GDP grows 20% in Q1, but still below FY20 levels

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September 01, 2021 4:45 AM

Manufacturing, construction, electricity and mining grew fast enough in the June quarter to offset the steep declines in the year-ago quarter, while key services sectors could not even completely reverse the decline. Private consumption, the biggest constituent of the economy remained 12% below the pre-pandemic level.

Fixed investment, on which the government would make bets on, rose by a sharp 55.3% in Q1FY22 to raise its share in GDP by over 7 percentage points to 31.6%.Fixed investment, on which the government would make bets on, rose by a sharp 55.3% in Q1FY22 to raise its share in GDP by over 7 percentage points to 31.6%.

India’s gross domestic product (GDP) grew 20.1% in the June quarter from a year before, giving the illusion of a sharp economic recovery, but it was largely driven by a deeply-contracted (-24.4%) base. In absolute term, real GDP still trailed the pre-pandemic (June quarter in FY20) level by 9.2%, as the resurgence of Covid-19 infections hobbled the economy’s gradual return to normalcy, of which there was some evidence in the March quarter.

Manufacturing, construction, electricity and mining grew fast enough in the June quarter to offset the steep declines in the year-ago quarter, while key services sectors could not even completely reverse the decline. Private consumption, the biggest constituent of the economy remained 12% below the pre-pandemic level.

Fixed investment, on which the government would make bets on, rose by a sharp 55.3% in Q1FY22 to raise its share in GDP by over 7 percentage points to 31.6%. The absolute size of fixed investment was, however, still below the FY20 level.

Front-loading of capital expenditure by the Centre, states and CPSEs contributed to the jump in fixed investment, rather than the private investments that have been in the doldrums for quite long. Data gathered by FE of 15 major states showed that their combined capex in April-June was up 135% on year; the Centre’s budgetary capital expenditure also grew by 26.3% on year in the quarter.

Private consumption grew just 19.3% in June quarter on a very low base (-26.2%), reflecting the damage caused by income losses in the wake of the second wave and the shattered consumer sentiments. Once the conducive base effect wanes substantially in the current quarter, the resilience of the two principal pillars of the economy – consumption and investment – will be severely tested.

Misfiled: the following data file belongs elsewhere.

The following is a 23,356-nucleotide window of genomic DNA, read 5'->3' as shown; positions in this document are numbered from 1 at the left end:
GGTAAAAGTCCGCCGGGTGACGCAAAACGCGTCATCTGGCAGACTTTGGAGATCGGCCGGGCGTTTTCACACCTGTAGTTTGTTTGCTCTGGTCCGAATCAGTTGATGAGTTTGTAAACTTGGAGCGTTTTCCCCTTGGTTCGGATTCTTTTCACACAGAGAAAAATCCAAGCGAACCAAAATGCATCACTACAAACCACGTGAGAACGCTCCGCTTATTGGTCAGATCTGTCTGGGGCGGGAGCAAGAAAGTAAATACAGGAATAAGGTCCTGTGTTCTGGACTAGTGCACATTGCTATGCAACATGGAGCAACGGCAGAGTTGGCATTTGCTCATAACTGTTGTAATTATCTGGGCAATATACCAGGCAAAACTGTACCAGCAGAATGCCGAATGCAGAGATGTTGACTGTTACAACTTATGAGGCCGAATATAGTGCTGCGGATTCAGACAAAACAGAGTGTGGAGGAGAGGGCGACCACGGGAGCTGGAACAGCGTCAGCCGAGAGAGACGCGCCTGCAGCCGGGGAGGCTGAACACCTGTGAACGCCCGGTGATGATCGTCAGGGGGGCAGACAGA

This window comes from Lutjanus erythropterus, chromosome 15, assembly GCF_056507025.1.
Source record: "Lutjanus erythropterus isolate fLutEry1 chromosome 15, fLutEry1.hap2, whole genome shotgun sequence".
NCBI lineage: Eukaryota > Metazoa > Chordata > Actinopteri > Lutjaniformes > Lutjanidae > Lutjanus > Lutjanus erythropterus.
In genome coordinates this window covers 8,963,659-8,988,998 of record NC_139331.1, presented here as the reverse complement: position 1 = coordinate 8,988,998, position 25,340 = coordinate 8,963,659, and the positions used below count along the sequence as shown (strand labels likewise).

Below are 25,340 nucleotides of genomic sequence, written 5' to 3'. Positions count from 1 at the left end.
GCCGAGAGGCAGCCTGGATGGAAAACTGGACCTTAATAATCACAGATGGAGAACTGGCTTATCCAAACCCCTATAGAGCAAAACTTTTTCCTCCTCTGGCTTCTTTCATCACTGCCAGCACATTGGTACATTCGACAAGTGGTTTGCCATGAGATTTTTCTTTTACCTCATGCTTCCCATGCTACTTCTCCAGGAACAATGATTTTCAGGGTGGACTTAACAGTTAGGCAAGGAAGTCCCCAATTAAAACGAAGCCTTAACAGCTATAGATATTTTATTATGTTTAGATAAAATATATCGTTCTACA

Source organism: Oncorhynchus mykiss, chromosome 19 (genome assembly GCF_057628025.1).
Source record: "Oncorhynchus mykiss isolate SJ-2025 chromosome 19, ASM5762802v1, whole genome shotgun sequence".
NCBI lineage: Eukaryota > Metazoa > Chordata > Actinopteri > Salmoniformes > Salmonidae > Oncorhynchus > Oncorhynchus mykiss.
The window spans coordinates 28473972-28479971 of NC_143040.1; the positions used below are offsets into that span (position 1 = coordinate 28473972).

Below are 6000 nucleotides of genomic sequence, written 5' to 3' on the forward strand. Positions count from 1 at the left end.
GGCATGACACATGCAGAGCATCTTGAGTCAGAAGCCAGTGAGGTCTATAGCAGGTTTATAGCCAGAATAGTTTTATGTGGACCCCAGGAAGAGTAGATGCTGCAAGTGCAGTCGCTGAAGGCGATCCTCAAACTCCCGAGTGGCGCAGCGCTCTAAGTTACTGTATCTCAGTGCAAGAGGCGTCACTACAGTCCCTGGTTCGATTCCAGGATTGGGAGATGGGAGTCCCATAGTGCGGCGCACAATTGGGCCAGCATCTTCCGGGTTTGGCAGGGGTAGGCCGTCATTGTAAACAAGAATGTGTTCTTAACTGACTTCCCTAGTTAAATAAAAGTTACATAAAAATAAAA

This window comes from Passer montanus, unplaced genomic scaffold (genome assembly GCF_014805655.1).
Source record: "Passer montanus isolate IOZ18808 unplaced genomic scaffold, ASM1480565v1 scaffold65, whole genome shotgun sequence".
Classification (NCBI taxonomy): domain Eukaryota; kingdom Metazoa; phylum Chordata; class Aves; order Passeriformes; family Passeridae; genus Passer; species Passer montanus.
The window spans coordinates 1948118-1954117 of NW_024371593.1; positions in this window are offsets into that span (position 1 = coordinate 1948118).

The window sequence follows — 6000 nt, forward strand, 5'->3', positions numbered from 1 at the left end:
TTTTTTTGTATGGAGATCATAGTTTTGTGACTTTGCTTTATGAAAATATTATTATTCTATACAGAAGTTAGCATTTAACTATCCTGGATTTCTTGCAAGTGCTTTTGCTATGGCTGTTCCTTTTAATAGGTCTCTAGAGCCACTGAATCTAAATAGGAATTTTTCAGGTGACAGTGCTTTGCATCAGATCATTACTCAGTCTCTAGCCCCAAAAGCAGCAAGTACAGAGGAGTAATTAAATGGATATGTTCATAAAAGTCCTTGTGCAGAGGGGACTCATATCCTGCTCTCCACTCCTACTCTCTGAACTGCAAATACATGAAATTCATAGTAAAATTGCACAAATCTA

Government consumption, the usual saviour in times of crisis, was sluggish during the quarter – it declined by 4.8% on a strong base (12.7%) — as the Centre and many states reined in revenue spending.

Commenting on the GDP data, chief economic adviser Krishnamurthy V Subramanian said it “reaffirms the government’s prediction of an imminent V-shaped recovery”. “Industry witnessed a sharp rebound, followed by services, while agriculture exhibited consistent performance. Going forward, the country is poised for stronger growth, thanks to a raft of factors already initiated. These include structural reforms enabling efficiency and productivity, capex push, financial sector clean-up and vaccination drive,” he said.

Given the surge in indirect tax mop-up and limited subsidy payout, growth in real GDP remained substantially higher than the 18.8% expansion in gross value added (GVA) in the first quarter. Indirect tax collection jumped 85% on year in the June quarter against the annual target of a mere 3% rise.

Supply-chain woes and domestic demand compression in the wake of income losses reverberated through the economy, though economic rebound in advanced economies boosted India’s merchandise exports. The share of exports in GDP, in real term, rose to 23.7% in Q1FY22 from 20.5% a year before. However, with the rise in imports, the damaging impact of net exports was higher in the first quarter than a year earlier.

With the ebbing of the second Covid wave, manufacturing activities have gathered pace in the current quarter but the dominant services sector is still in the contraction zone. While the resilience of the agriculture sector is expected to aid rural demand, urban consumption requires sustained growth in manufacturing and at least non-contact intensive services. Also, the release of pent-up demand in the aftermath of the second wave has to acquire a durable character with an accelerated pace of vaccination.

Both the IMF and RBI have projected India’s real GDP growth to recover to 9.5% in FY22 (even with this rate of growth, the country’s real GDP at the end of 2021 would exceed the level in 2019 by just 1.5%).

While some of the high frequency indicators since July also signal a recovery, another positive is robust tax revenues could ease the fiscal situation, allowing the government to make meaningful interventions as the economy struggles to gather pace.

Nominal GDP grew 31.7% in the first quarter from a year before to `51.23 lakh crore and, unlike real GDP, remained 2.4% higher than in the same period in FY20.

The farm and allied sector remained largely insulated from the Covid shocks and grew as much as 4.5% in Q1FY22, against 3.5% a year before. Despite patchy rainfall in August, good distribution in key areasa has buoyed the kharif crop prospects.

Aditi Nayar, chief economist at Icra, said while the base effect has concealed the impact of the second Covid wave, “the sharp year-on-year expansion in Q1FY22 is analytically misleading, with a sequential slowdown of 16.9% over Q4FY21 and a shortfall of 9.2% relative to the pre-Covid level of Q1FY20”.

Upasna Bhardwaj, senior economist at Kotak Mahindra Bank, said: “Economic activity has been reviving since July and has picked up momentum. As vaccination pace picks up we expect the momentum to pickup further, although we remain wary on the evolution of delta variant cases.”

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